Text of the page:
Fortuitously for me and just two weeks after my retirement, Cuba would institute a new and less restrictive anti-virus policy starting in mid-November, and I found more than a few flights at fairly convenient times. My family was concerned and friends frowned in consternation upon hearing of my travel destination. This was understandable as there are many misconceptions and ample disinformation about getting to the island. I, too, was apprehensive and expected this trip would be one of the most challenging of my lengthy history of world travel; Cuba would be country #52 for me and I hoped this would be a lucky number as well.
R drove me to Orlando International Airport on the appointed day in late November, along with our young daughter, and adios hugs exchanged. After a stopover in Miami, I arrived in Nassau late in the evening. I immediately ran into trouble when the bed-and-breakfast I had booked turned out to be a decrepit and nondescript hovel and I was greeted by a disinterested and sleepy – perhaps drunk – owner behind the torn screen door. Concerned, I had the driver take me around the neighborhood as I inquired at a couple of nearby hotels but found the prices outrageously expensive (it is the “high season,” I was informed). I thereupon bleakly instructed the taxi driver to return me to the airport, where I slept a couple of uncomfortable and chilly hours on the grass adjacent to the now shuttered building until dawn.
Weary and stiff, and succumbing to the demands of gate officials who (rightly) insisted I was carrying way too many bags and things strapped to my body on to the plane and would have to pay additional charges, I found my seat and we were soon (one hour late) taking off. The flight was brief and I had barely dozed off before we were descending into the tropical Cuban landscape. Entering Jose Martí Airport, I was subjected over the next two hours to numerous inspections and interrogation by no fewer than five officials who wanted to know the purpose of my visit and where I would go and stay. I sympathized with them, as few Gringos were yet visiting here in the past couple of years. An energetic and endearing beagle sniffed at all my bags at one point, and finding nothing of interest was given a yellow ball to play with as a reward. These would not be the only investigations by Cuban immigration officials I would endure in my stay.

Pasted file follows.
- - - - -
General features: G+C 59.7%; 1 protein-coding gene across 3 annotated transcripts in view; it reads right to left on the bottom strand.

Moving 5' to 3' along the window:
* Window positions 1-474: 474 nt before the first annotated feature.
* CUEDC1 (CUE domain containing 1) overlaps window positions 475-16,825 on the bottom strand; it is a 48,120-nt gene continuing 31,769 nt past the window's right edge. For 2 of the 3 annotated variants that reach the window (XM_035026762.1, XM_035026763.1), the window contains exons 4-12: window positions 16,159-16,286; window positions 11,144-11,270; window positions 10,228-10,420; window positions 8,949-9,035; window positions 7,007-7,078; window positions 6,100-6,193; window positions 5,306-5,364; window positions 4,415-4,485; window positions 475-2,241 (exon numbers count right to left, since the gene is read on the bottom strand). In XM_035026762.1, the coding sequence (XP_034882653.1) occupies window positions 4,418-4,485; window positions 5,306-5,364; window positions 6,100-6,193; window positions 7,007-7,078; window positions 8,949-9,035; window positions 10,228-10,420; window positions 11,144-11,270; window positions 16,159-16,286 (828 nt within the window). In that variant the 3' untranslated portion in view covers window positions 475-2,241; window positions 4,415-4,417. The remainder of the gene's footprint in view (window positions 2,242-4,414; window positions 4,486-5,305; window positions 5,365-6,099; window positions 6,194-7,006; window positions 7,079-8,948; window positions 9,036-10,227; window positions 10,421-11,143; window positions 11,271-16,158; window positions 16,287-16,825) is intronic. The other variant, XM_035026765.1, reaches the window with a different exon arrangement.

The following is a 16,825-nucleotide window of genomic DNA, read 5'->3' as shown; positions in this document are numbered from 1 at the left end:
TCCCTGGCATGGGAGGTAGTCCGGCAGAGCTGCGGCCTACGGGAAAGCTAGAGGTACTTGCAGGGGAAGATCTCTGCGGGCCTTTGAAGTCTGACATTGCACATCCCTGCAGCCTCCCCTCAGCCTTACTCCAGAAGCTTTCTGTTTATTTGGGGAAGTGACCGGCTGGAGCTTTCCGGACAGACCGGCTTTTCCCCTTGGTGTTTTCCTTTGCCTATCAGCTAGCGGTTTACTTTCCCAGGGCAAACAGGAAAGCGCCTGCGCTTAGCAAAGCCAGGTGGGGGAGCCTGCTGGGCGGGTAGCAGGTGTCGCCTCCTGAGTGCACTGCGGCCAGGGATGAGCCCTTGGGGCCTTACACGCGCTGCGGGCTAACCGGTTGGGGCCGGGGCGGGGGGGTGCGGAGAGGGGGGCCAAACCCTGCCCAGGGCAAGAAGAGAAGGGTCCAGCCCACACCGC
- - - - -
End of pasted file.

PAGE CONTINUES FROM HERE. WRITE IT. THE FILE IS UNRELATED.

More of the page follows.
Havana fleeted by from my taxi window for the next 20 minutes, and we passed numerous billboards promoting the Revolution or mentioning the deserved national pride in dealing so well with the COVID pandemic. Arriving, I was met by the son of the lodging owner and I truly appreciated his help in getting my bags (one of which weighed 51 pounds!) up two flights of steep stairs to the “𝘤𝘢𝘴𝘢 𝘱𝘢𝘳𝘵𝘪𝘤𝘶𝘭𝘢𝘳,” as the bed-and-breakfasts are known. Doña Leonora, one of three elderly sisters who ran the place, warmly welcomed me and was very helpful and provided important insights and tips. She was relieved that I spoke Spanish and we had a fulsome conversation. Exhausted upon entering my room, I nonetheless knew I must inventory all my storehouse of supplies from my five bags. I laid everything out on a counter and one of the beds on my room. After eating one of my four now-imported apples, vegan jerky, crackers, and peanut butter I had brought with me, I showered and slept very well that night.